10. Assessing the Suitability of Water for Irrigation

    Technology Transfer Automated Retrieval System (TEKTRAN)

    Introduction Water quality assessment to evaluate the suitability of an irrigation water has traditionally (Ayers and Westcot, 1985) considered only salinity and SAR (sodium adsorption ratio). The criteria have been developed from a combination of field observations by experts and short duration co...

  11. Mapping global environmental suitability for Zika virus.

    PubMed

    Messina, Jane P; Kraemer, Moritz Ug; Brady, Oliver J; Pigott, David M; Shearer, Freya M; Weiss, Daniel J; Golding, Nick; Ruktanonchai, Corrine W; Gething, Peter W; Cohn, Emily; Brownstein, John S; Khan, Kamran; Tatem, Andrew J; Jaenisch, Thomas; Murray, Christopher Jl; Marinho, Fatima; Scott, Thomas W; Hay, Simon I

    2016-01-01

    Zika virus was discovered in Uganda in 1947 and is transmitted by Aedes mosquitoes, which also act as vectors for dengue and chikungunya viruses throughout much of the tropical world. In 2007, an outbreak in the Federated States of Micronesia sparked public health concern. In 2013, the virus began to spread across other parts of Oceania and in 2015, a large outbreak in Latin America began in Brazil. Possible associations with microcephaly and Guillain-Barré syndrome observed in this outbreak have raised concerns about continued global spread of Zika virus, prompting its declaration as a Public Health Emergency of International Concern by the World Health Organization. We conducted species distribution modelling to map environmental suitability for Zika. We show a large portion of tropical and sub-tropical regions globally have suitable environmental conditions with over 2.17 billion people inhabiting these areas. PMID:27090089

  12. Mapping global environmental suitability for Zika virus

    PubMed Central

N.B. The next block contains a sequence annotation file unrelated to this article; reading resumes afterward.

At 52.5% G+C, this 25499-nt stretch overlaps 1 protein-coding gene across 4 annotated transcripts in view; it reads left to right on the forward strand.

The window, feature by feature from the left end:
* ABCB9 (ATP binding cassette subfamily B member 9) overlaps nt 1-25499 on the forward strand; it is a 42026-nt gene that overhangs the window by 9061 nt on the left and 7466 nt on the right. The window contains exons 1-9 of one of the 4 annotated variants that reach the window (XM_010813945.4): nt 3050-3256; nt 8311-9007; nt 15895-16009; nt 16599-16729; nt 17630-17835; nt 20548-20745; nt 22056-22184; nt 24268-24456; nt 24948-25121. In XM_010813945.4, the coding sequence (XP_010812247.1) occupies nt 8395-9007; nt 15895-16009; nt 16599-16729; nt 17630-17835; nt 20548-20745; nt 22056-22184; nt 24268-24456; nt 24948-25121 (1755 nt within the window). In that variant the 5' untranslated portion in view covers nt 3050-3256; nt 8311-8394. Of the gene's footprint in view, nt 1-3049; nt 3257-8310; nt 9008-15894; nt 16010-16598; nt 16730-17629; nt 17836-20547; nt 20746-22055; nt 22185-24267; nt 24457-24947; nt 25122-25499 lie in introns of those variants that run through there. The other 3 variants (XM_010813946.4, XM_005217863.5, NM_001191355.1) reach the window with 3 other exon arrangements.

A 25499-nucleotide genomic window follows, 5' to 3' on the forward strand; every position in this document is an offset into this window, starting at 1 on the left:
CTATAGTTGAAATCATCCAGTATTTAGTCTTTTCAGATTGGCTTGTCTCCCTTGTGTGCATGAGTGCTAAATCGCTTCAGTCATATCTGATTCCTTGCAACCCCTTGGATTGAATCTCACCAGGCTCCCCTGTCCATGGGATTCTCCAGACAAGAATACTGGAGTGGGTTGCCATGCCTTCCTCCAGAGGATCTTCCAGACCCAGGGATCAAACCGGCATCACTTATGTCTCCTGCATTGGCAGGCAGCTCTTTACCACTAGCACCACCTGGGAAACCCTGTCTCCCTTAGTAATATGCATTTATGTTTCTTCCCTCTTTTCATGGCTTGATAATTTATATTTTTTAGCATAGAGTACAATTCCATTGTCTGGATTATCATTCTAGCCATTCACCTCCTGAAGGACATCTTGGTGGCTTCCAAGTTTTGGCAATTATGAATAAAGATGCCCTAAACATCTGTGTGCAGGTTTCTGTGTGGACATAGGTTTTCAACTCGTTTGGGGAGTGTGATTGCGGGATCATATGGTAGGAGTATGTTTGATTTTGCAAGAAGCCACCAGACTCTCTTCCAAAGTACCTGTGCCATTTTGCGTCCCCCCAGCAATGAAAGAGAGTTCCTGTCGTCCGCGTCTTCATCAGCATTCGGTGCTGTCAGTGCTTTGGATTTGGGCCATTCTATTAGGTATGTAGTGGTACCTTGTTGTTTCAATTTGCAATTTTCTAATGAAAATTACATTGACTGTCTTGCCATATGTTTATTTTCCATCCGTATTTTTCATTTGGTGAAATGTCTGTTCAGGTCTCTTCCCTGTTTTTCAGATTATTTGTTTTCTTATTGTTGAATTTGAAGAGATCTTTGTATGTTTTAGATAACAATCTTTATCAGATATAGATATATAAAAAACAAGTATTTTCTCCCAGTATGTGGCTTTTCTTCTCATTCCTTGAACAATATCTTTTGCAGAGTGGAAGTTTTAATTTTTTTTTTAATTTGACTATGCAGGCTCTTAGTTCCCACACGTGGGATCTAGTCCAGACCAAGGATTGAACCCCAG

Messina, Jane P; Kraemer, Moritz UG; Brady, Oliver J; Pigott, David M; Shearer, Freya M; Weiss, Daniel J; Golding, Nick; Ruktanonchai, Corrine W; Gething, Peter W; Cohn, Emily; Brownstein, John S; Khan, Kamran; Tatem, Andrew J; Jaenisch, Thomas; Murray, Christopher JL; Marinho, Fatima; Scott, Thomas W; Hay, Simon I

    2016-01-01

    Zika virus was discovered in Uganda in 1947 and is transmitted by Aedes mosquitoes, which also act as vectors for dengue and chikungunya viruses throughout much of the tropical world. In 2007, an outbreak in the Federated States of Micronesia sparked public health concern. In 2013, the virus began to spread across other parts of Oceania and in 2015, a large outbreak in Latin America began in Brazil. Possible associations with microcephaly and Guillain-Barré syndrome observed in this outbreak have raised concerns about continued global spread of Zika virus, prompting its declaration as a Public Health Emergency of International Concern by the World Health Organization. We conducted species distribution modelling to map environmental suitability for Zika. We show a large portion of tropical and sub-tropical regions globally have suitable environmental conditions with over 2.17 billion people inhabiting these areas. DOI: http://dx.doi.org/10.7554/eLife.15272.001 PMID:27090089

  13. Habitat Suitability Index Models: Flathead Catfish

    USGS Publications Warehouse

    Lee, Lawrence A.; Terrell, James W.

    1987-01-01

    A review and synthesis of existing information were used to develop a Habitat Suitability Index (HSI) model for the flathead catfish (Pylodictis olivaris). The model consolidates habitat use information into a framework appropriate for field application, and is scaled to produce an index between 0.0 (unsuitable habitat) to 1.0 (optimum habitat). HSI models are designed to be used with Habitat Evaluation Procedures previously developed by the U.S. Fish and Wildlife Service.

  14. Habitat Suitability Index Models: Cactus Wren

    USGS Publications Warehouse

    Short, Henry L.

    1985-01-01

    A review and synthesis of existing information were used to develop a Habitat Suitability Index (HSI) model for the cactus wren (Campylorhynchus brunneicapillus). The model consolidates habitat use information into a framework appropriate for field application, and is scaled to produce an index between 0.0 (unsuitable habitat) to 1.0 (optimum habitat). HSI models are designed to be used with Habitat Evaluation Procedures previously developed by the U.S. Fish and Wildlife Service.

  15. Habitat Suitability Index Models: Slider Turtle

    USGS Publications Warehouse

    Morreale, Stephen J.; Gibbons, J. Whitfield

    1986-01-01

    A review and synthesis of existing information were used to develop a Habitat Suitability Index (HSI) model for the slider turtle (Pseudemys scripta). The model consolidates habitat use information into a framework appropriate for field application and is scaled to produce an index between 0.0 (unsuitable habitat) and 1.0 (optimum habitat). HSI models are designed to be used with Habitat Evaluation Procedures previously developed by the U.S. Fish and Wildlife Service.

  16. Habitat Suitability Index Models: Lesser Scaup (Breeding)

    USGS Publications Warehouse

    Allen, Arthur W.

    1986-01-01